• $\begingroup$ Hi Nick. Photosynthesis will have been required for carbon fixation and thus indirectly most present carbohydrates. Note that already now, most of the energy in ordinary plant-derived food comes indirectly from fertilizer, and not photosynthesis. (with some components of fertilizer coming indirectly from fossil oil....) . You might infer an unacceptable answer by reading the first chapter of Harari's "A Brief History of Mankind", which discusses the time before agriculture. $\endgroup$ – tsttst Jul 16 '16 at 1:17
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No, not in the long run at least. (Except for parasitic plants as I have just learned!) Plants rely on photosynthesis to make up glucose but that is just the tip of the iceberg, there are tons of cascade reactions (also genes regulation) going on linked to the photosynthesis. Read this just to get an idea. So, photosynthesis is so deeply linked to the metabolism of plants that replacing it with some nutrient-rich buffer will not be enough. There are organisms that are facultative phototroph they do photosynthesis but they can live also without, they are not classified as plants, though. One example of such an organism is Chlamydomonas reinhardtii.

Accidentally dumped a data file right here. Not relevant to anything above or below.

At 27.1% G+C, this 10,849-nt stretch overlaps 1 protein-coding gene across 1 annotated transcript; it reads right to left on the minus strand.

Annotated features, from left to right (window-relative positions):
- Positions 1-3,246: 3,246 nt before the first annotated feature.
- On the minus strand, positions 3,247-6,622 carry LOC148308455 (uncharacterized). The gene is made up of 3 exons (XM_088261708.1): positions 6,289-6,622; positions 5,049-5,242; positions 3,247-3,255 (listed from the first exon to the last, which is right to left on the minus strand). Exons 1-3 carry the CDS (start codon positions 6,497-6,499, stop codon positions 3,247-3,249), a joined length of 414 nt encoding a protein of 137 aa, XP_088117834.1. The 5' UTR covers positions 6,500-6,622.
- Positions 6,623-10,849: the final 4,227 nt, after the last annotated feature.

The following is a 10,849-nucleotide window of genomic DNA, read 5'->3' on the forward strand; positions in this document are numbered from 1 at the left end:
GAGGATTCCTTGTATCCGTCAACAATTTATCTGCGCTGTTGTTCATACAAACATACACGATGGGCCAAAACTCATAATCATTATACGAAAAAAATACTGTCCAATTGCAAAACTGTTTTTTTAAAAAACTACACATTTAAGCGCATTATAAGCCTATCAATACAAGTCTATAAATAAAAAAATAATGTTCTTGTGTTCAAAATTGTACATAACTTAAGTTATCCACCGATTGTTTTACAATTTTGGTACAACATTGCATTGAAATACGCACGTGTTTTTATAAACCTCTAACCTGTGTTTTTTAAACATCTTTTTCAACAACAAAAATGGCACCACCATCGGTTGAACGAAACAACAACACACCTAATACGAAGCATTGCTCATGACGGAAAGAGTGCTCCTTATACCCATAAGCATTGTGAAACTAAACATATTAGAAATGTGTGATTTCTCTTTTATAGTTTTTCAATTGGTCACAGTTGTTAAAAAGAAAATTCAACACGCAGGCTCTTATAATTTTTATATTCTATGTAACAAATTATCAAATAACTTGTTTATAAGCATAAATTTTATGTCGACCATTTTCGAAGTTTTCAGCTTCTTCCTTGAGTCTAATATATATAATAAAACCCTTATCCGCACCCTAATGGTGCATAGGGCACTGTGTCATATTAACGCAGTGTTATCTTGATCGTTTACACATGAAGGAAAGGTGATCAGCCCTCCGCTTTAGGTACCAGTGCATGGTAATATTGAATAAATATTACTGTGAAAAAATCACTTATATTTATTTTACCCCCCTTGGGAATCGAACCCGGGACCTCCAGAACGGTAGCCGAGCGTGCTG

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    $\begingroup$ This is not true for all plants, as mentioned in another answer. There are parasitic plants that are incapable of photosynthesis. $\endgroup$ – AlexDeLarge Jul 15 '16 at 9:52
  • $\begingroup$ True, I did not know about it. $\endgroup$ – alec_djinn Jul 15 '16 at 10:40
  • $\begingroup$ @alec_dijinn: Thanks for editing (withdrawed the -1). As the exception of parasitic plants is there, I would not be so sure about the generality of your answer for all non-parasitc plants, though. Still a god thing to point out! $\endgroup$ – AlexDeLarge Jul 15 '16 at 16:19